A. Substructure searching in Relibase
In this part of the workshop we will cover the analysis of protein-ligand interactions and substructure searches within Relibase+.
The prevention of blood coagulation is a major aim for new therapeutic agents. The serine protease factorXa (fXa) involved in the coagulation cascade has for the last decade been the subject of intense research and a number of non-peptide inhibitors have been co-crystallised and deposited in the PDB. In this exercise we will take a closer look at the inhibition of fXa and examine the different inhibitors and their interaction with the protein.
i) Substructure search. We will start with searching for a common fragment often found in protease inhibitors. This fragment, benzamidine, is known to form a strong electrostatic interaction in the S1 subpocket. Choose Sketcher and draw the structure of benzamide shown below. When you have finished drawing the structure, right click on one of the nitrogens, a menu will appear choose Cyclicity -> Acyclic, this will make sure that the nitrogen is not part of a ring. Repeat for the other nitrogen.
Note: Make use of the Templates for the phenyl ring and make sure that ligand is selected in the box below to ensure that you are only searching the ligand entries of the database. Do not include any hydrogens in your substructure.
ii) When you have finished drawing the fragment, click Search. This will bring up filter options. Leave everything at their default values and click Start.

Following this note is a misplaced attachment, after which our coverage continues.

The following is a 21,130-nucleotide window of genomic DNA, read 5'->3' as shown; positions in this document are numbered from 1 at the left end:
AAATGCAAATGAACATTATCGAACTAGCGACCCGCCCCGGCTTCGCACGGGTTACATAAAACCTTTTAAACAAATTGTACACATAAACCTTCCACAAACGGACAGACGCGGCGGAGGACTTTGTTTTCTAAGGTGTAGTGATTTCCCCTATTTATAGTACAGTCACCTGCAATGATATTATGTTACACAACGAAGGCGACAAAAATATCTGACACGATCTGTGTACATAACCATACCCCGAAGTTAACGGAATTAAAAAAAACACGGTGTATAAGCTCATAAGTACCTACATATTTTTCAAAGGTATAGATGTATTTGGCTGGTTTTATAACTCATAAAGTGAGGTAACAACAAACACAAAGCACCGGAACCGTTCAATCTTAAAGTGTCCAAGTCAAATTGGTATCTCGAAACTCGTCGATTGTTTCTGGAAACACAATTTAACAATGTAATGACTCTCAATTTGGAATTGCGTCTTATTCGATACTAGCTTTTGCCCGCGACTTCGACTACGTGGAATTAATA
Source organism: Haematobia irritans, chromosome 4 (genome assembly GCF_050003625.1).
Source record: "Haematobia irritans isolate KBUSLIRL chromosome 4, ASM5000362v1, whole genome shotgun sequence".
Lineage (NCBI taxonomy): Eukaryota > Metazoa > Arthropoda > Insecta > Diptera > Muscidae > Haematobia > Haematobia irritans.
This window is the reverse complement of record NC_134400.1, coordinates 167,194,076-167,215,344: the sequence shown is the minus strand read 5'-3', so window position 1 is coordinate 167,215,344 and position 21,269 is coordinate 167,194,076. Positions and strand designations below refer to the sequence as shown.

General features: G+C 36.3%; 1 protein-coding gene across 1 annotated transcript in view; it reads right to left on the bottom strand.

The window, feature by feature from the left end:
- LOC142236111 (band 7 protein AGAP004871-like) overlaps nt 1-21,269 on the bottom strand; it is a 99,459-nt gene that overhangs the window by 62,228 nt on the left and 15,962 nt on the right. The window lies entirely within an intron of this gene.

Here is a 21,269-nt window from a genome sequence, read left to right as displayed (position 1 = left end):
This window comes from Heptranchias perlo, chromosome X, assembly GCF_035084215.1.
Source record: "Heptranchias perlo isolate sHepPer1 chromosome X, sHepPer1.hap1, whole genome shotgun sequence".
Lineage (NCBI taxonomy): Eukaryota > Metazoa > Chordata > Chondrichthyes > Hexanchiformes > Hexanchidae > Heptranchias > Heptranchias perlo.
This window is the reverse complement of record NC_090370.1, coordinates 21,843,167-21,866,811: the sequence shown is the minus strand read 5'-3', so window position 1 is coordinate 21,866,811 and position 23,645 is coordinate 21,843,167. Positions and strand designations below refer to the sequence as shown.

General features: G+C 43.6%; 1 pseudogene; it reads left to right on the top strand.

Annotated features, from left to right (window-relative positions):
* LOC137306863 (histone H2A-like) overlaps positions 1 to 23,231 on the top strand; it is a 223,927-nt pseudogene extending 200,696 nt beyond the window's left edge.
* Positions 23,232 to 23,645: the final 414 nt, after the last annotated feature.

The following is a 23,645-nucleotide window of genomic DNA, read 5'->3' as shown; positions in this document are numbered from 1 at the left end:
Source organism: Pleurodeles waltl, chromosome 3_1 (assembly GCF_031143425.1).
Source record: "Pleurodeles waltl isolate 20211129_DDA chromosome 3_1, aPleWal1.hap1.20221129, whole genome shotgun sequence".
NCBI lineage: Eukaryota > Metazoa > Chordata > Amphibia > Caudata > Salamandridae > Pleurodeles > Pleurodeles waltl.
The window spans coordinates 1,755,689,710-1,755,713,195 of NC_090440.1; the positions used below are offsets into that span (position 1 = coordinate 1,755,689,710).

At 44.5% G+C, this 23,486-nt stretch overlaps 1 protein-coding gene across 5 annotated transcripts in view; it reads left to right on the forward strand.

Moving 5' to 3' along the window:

iii) When the search is completed you will automatically be transferred to the Substructure Search Results page. The search will result in over 450 hits, indicating that the fragment is present in a large number of ligands. In the left-side panel of the browser you can scroll through the hits. Select a few at random – what kind of receptor is associated with the ligands?
iv) Many of the hits are for trypsin inhibitors, but also for Factor VII, FactorXa and thrombin. The varieties of proteases indicate that the fragment is not very selective. Indeed, many of the ligands bind to several serine proteases.
v) Go back to the Sketcher. We are now going to search for a fragment that could loosely be termed bioisoter of the benzamidine group.
vi) This time the search only retrieves 10 hits. Select the ligand corresponding to the PDB entry 1f0r, this is a FactorXa inhibitor labelled RPR208815. Open up the entry in ReliView by clicking Show in ReliView. Study the interactions between the protein and ligand. Identify the residue Asp189 by using the Protein explorer on the top left side of the ReliView window – the ‘tree’ can be expanded by clicking on the + sign next to the structure name. Asp189 is an important anchor in the S1 pocket of serine proteases.
vii) In the explore window you will see a yellow coloured side-chain. This side-chain originates from another molecule of the protein and is present due to packing effects. Packing effects are not trivial to access through the pdb database and will be absent from the pdb file if there is only one protein in the unit cell. Packing can have a large effect on ligand binding and should not be ignored. Do you think the side-chain in this example influences the conformation of the ligand?
viii) Going back to the Relibase+ page, scroll down to Water-Mediated Protein-Ligand Contacts. Two waters are shown to be important for ligand binding. Click on show for the first entry containing the two waters 12 and 170 to study these in ReliView.